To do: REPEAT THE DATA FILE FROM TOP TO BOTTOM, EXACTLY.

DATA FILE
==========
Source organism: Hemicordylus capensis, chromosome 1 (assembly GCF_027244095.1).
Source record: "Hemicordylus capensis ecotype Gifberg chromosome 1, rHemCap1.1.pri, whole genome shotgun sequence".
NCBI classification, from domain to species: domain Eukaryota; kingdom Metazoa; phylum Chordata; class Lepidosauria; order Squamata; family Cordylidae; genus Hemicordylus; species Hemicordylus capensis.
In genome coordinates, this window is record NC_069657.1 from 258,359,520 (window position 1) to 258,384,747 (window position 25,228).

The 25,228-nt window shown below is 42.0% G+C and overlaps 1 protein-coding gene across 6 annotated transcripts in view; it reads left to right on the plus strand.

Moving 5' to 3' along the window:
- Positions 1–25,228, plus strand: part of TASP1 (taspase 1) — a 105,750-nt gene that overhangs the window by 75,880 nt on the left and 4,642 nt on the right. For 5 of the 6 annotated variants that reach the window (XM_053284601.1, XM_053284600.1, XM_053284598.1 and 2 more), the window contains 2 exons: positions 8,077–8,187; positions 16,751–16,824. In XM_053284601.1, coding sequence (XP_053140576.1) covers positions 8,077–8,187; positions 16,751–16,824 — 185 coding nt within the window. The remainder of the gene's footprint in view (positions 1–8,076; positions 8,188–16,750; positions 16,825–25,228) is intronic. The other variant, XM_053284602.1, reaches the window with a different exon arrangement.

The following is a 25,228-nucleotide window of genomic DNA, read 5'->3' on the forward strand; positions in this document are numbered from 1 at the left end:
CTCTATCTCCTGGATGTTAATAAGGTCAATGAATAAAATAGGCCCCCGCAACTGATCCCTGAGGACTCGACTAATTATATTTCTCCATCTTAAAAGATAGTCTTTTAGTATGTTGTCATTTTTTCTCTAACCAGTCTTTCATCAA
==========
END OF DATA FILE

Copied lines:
Source organism: Hemicordylus capensis, chromosome 1 (assembly GCF_027244095.1).
Source record: "Hemicordylus capensis ecotype Gifberg chromosome 1, rHemCap1.1.pri, whole genome shotgun sequence".
NCBI classification, from domain to species: domain Eukaryota; kingdom Metazoa; phylum Chordata; class Lepidosauria; order Squamata; family Cordylidae; genus Hemicordylus; species Hemicordylus capensis.
In genome coordinates, this window is record NC_069657.1 from 258,359,520 (window position 1) to 258,384,747 (window position 25,228).

The 25,228-nt window shown below is 42.0% G+C and overlaps 1 protein-coding gene across 6 annotated transcripts in view; it reads left to right on the plus strand.

Moving 5' to 3' along the window:
- Positions 1–25,228, plus strand: part of TASP1 (taspase 1) — a 105,750-nt gene that overhangs the window by 75,880 nt on the left and 4,642 nt on the right. For 5 of the 6 annotated variants that reach the window (XM_053284601.1, XM_053284600.1, XM_053284598.1 and 2 more), the window contains 2 exons: positions 8,077–8,187; positions 16,751–16,824. In XM_053284601.1, coding sequence (XP_053140576.1) covers positions 8,077–8,187; positions 16,751–16,824 — 185 coding nt within the window. The remainder of the gene's footprint in view (positions 1–8,076; positions 8,188–16,750; positions 16,825–25,228) is intronic. The other variant, XM_053284602.1, reaches the window with a different exon arrangement.

The following is a 25,228-nucleotide window of genomic DNA, read 5'->3' on the forward strand; positions in this document are numbered from 1 at the left end:
CTCTATCTCCTGGATGTTAATAAGGTCAATGAATAAAATAGGCCCCCGCAACTGATCCCTGAGGACTCGACTAATTATATTTCTCCATCTTAAAAGATAGTCTTTTAGTATGTTGTCATTTTTTCTCTAACCAGTCTTTCATCAA